At the 6th Architecture Biennale in Venice in 1996, a model of a circular “House for Music” attracted the attention of two visitors: The proposal envisages sheltered interiors beneath a round concrete disc. Raimund Abraham had created it of his own volition. Estate agent and art collector Karl-Heinrich Müller from Neuss and the architect he worked with, sculptor Erwin Heerich, were so taken by the idea that they spontaneously invited Abraham to realize it in Hombroich, where Müller was busy expanding the “Missile Base” into a unique art domain for Germany. In 1984, Müller had started transforming a run-down estate in the hamlet of Hombroich outside Düsseldorf into an art space in which his collection could be presented in small exhibition pavilions scattered round the grounds. He soon extended the successful concept from the “Museum Insel Hombroich” to the neighboring former NATO Missile Base. Only now, 18 years after Abraham first created the design, has the “House for Music” been finally realized.
The stringent architectural concept of Heerich’s buildings on the Museumsinsel were diluted on the satellite grounds: Alongside Heerich’s strictly geometrical brick edifices stood a building in fair-faced concrete housing the Langen Foundation, the brainchild of Japanese architect Tadao Ando. And even if Portugal’s Alvaro Siza with his new build for the small museum of architecture later took up the thread of Heerich’s aesthetic of exposed masonry, Abraham’s design for the “House for Music” certainly steps out of line: The concrete building, consciously monolithic thanks to in situ casting, resembles a fort. It is no less sculptural than Heerich’s designs, an oblique cylinder supports a huge circular disc (the roof), which with its massive 33-meter diameter tilts 15 degrees. A large triangle is cut out of the disc to allow light to descend into the inner courtyard, which points in the direction of a watchtower that has survived from the missile base days. In the corners are circular stair turrets that access the lower and upper floors. Ten pillars support the concrete disc’s 1,500 tons. Inside there are four apartments, a large common room, a studio and for rehearsal rooms with double to room height. Each room logically forms a segment of a circle, meaning there are no parallel walls, which is said to improve the ambient acoustics. The windows and a larch curtain façade imbue the gray concrete structure with color and warmth. In the middle of the inner courtyard, a round cut-out skylight lets daylight enter the subterranean event space.
Abraham, whose best-known works include an apartment block in Berlin’s Friedrichstrasse and the Austrian Cultural Forum in New York, likes to deploy visor-like discs with several incisions cut into them, in front of his facades. In Berlin and New York they are made of steel. For the last project in his career, the House for Music in Hombroich, Abraham translated his architectural trademark into “cold” concrete and “warm” wood. It is a contrast that Louis Kahn skilfully perfected for his design of the Salk Institute in California.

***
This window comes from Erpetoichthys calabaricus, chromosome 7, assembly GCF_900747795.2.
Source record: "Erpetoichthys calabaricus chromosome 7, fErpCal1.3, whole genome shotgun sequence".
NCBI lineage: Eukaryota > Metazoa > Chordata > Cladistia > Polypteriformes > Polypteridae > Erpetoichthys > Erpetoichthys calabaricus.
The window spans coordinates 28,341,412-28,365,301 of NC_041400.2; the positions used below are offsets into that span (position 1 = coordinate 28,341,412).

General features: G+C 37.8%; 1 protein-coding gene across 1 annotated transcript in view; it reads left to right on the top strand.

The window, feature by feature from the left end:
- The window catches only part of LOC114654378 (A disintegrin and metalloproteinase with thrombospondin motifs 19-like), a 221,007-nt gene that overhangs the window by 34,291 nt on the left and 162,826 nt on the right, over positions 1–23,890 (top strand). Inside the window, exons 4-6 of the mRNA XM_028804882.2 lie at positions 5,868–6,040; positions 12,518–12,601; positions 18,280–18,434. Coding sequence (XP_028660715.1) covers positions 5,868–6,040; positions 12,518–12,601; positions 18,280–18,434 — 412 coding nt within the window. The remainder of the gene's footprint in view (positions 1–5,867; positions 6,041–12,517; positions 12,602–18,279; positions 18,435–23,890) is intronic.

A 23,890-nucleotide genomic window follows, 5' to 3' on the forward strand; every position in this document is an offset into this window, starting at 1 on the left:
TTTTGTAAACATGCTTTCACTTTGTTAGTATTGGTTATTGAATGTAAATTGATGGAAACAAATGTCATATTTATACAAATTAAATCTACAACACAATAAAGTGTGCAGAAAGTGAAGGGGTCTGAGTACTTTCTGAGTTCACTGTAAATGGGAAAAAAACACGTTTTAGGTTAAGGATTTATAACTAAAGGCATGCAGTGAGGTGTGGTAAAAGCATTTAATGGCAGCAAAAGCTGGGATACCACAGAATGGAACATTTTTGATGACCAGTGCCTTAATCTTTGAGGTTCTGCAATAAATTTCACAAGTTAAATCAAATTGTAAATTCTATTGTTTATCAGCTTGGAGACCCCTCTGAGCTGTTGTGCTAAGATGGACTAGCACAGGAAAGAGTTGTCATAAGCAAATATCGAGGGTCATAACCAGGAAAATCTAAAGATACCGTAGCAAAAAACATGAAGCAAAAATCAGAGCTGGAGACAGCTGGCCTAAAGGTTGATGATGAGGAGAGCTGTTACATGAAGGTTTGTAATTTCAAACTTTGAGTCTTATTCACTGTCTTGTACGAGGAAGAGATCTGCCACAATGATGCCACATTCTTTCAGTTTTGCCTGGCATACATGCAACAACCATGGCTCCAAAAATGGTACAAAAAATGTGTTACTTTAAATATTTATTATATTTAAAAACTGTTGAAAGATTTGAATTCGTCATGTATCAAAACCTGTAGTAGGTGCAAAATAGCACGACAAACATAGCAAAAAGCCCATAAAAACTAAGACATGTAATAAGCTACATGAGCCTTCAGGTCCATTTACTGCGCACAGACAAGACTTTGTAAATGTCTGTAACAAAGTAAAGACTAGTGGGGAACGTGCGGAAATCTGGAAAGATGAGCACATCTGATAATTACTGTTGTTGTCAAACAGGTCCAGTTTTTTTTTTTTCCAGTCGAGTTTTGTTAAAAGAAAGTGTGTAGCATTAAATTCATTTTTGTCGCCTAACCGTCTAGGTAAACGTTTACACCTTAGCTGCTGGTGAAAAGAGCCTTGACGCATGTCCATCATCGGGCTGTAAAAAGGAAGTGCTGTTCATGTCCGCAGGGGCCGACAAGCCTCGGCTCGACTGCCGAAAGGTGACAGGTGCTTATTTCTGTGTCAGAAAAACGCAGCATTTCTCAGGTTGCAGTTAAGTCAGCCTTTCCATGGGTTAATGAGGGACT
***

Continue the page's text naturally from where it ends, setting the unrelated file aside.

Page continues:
The HfM’s future is still undecided
The long period of seven years required to construct the Abraham building was caused by the fact that all three “fathers of the idea” died during the planning and construction period, Heerich in 2004, Müller in 2007, and Abraham in 2010. Thanks to detailed plans for the realization that Abraham had already produced, it was possible to complete the building posthumously exactly as intended. However, Stiftung Hombroich does not itself wish to make use of the building and is looking for a tenant, and as a result completion of the interior has been delayed. Whether, as originally intended, it will be musicians who occupy it is uncertain.
On the one hand it would seem as if the world to which he bequeathed it is not that interested in the architectural heritage of charismatic patriarch Müller. On the other, this helplessness spells an opportunity: After all, one of Müller’s best qualities was his zest for giving gifted minds who were friends “space” in Hombroich, so new users could bring added zest to life on the missile base. And it is only of secondary importance whether they come from the world of music, art, or science. Today, the “laboratory of the arts” in Hombroich is inhabited by composers, poets and scientists alike. And a “competition of ideas” has been announced to decide what use the building will be assigned. What is certain is that the building marks an interesting architectural addition to the art world of Hombroich. For all his independence in the shape and materials, architecturally speaking Abraham followed Heerich’s notion of “walk-through sculptures” that constitute artworks in their own right. The magic of combining art, architecture and landscaping lives on in Hombroich.